Do used tires stack up? We put them to the test

New tires are expensive. But if you find yourself with a flat, are used tires a good alternative? We brought in automotive engineer Pam Oakes to find out if they are the secret to saving or buyer beware.

What we bought

WINK News bought four used tires from four different places. At the shop, we asked employees for a certain size, its age and remaining life.

The first tire we purchased for $20 had a nail in it. While it did not puncture the tire, Oakes tells us she would not use it.

“If you run into a driveway a certain way or kiss a curb, this could push it all the way through.”

The second tire we bought for $35 had choppy tread.

“Right away I would throw this out,” Oakes said “this had a little bit of a rough life here.”

The third tire, purchased for $30, had a large nail in it.

Another waste of money.

The fourth tire was the only one to pass Oakes’ inspection. She said while it would make a good spare, it was overpriced at $40.

“They should’ve charged you, maybe $15?”

Oakes suggests negotiating a lower price, if possible.

What to look for

Like used cars, used tires are sold as is. It is up to the consumer, not the employee, to thoroughly inspect the tire.

Tire size and age are easy to check because the information is on the side of the tire.

The age is four numbers. The first two are the week it was manufactured and the second two are the year. Oakes says not to buy a tire older than six years for warranty purposes.

Where to check for the tire size, left, and tire year, right. (Credit: WINK News)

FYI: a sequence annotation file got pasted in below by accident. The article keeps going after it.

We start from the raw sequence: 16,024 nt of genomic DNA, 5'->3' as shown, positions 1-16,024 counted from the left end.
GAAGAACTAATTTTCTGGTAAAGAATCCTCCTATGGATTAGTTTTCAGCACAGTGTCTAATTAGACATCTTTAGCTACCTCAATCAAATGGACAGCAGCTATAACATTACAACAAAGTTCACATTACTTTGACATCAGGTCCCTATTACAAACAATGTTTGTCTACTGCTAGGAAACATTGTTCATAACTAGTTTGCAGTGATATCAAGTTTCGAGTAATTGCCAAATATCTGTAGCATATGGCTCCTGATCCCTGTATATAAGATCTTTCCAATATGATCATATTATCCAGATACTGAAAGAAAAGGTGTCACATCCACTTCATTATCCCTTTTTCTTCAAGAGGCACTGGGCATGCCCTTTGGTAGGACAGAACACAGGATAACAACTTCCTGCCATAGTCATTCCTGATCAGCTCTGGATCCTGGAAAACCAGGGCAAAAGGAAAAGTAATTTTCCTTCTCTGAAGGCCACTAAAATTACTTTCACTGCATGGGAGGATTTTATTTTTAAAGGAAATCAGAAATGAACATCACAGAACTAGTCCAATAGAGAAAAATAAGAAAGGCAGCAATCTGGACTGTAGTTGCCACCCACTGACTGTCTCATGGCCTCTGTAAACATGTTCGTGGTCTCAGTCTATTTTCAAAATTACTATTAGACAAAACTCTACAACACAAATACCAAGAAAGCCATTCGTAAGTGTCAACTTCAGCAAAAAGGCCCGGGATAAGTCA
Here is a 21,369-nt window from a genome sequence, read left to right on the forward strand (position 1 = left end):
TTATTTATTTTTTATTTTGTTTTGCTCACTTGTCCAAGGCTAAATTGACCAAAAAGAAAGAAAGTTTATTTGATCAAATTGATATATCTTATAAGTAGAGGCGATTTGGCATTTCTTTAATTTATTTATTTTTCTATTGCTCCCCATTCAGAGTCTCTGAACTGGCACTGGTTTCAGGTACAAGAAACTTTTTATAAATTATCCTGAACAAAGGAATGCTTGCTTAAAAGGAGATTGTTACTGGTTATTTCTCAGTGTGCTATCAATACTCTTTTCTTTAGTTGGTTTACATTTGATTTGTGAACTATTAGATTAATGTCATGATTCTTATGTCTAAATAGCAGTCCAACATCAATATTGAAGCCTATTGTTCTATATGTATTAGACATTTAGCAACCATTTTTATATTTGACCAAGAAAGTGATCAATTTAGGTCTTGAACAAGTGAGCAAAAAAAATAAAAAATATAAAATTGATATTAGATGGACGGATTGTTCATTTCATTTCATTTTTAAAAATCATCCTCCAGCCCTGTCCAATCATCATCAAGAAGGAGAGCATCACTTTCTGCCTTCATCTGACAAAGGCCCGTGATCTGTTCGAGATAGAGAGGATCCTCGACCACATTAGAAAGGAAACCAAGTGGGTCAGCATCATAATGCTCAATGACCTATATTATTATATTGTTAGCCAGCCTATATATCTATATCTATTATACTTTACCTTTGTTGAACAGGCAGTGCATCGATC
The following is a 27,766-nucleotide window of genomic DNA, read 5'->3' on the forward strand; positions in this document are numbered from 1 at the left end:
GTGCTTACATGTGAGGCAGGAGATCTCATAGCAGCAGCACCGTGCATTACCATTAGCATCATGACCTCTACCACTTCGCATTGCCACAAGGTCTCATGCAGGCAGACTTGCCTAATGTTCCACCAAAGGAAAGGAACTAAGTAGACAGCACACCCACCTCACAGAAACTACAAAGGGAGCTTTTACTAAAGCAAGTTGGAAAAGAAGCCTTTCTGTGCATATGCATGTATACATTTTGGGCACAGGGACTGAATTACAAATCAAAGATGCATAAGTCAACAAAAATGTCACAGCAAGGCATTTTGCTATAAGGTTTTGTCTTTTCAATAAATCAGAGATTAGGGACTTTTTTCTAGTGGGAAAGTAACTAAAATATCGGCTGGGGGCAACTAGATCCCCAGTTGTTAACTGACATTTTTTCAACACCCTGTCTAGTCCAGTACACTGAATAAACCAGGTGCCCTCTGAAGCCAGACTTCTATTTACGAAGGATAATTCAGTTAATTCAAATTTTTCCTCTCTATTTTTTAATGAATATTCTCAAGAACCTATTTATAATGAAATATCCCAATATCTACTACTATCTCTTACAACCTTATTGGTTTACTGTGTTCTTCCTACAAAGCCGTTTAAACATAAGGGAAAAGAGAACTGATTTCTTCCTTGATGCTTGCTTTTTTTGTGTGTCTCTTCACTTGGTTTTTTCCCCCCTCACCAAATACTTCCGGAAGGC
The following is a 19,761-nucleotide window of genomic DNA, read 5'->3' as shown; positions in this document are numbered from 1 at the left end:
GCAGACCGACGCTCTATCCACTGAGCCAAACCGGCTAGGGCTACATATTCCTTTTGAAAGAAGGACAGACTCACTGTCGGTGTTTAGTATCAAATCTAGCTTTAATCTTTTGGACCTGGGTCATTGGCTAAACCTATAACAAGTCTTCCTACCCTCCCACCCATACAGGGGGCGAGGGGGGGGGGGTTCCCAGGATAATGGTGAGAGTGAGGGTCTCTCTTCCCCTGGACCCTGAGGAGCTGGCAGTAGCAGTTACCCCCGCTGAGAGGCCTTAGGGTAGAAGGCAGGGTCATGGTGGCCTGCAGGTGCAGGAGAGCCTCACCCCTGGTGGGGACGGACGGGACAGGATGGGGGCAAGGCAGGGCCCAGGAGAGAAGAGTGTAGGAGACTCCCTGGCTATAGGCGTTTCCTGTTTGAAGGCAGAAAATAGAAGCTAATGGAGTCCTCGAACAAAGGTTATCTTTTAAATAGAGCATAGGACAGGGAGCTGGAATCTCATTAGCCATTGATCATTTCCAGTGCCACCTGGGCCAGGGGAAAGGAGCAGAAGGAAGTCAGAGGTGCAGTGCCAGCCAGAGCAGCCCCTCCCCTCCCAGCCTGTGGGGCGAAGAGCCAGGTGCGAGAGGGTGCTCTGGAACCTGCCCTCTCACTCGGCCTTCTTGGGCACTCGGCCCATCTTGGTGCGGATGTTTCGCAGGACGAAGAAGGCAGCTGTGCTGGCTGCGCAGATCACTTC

Where to check for the tire size, left, and tire year, right. (Credit: WINK News)

Each business explains the remaining life of a used tire differently. Some gave us a time frame, others a percentage.

Oakes says these are not good estimates.

“My 10% of a shot glass is going to be different from your 10% of a shot glass.”

Instead, measure tread depth with a tread depth gauge.

Tread, measured in 32nds of an inch, is what keeps you on the road. Oakes says you want at least 4/32 of 5/32. New tires typically come with 10/32 or 11/32.

While shops should have the tool on hand, they are inexpensive to purchase.

The National Highway Traffic Safety Administration says “tires are not safe and should be replaced when the tread is worn down to 2/32.”

Lastly, avoid plugs.

How long will it last?

While used tires are budget friendly, Oakes warns they’re only a temporary fix.

If you are unsure about the tire, ask questions until you understand what is going on your car.

Oakes has a simple rule of thumb when making vehicle-related purchases.

“Think, would I do this for my moms car?”

When you are done with the tire, Lee County says passenger-sized tires can be placed curbside (2 per week) for regular pick up.

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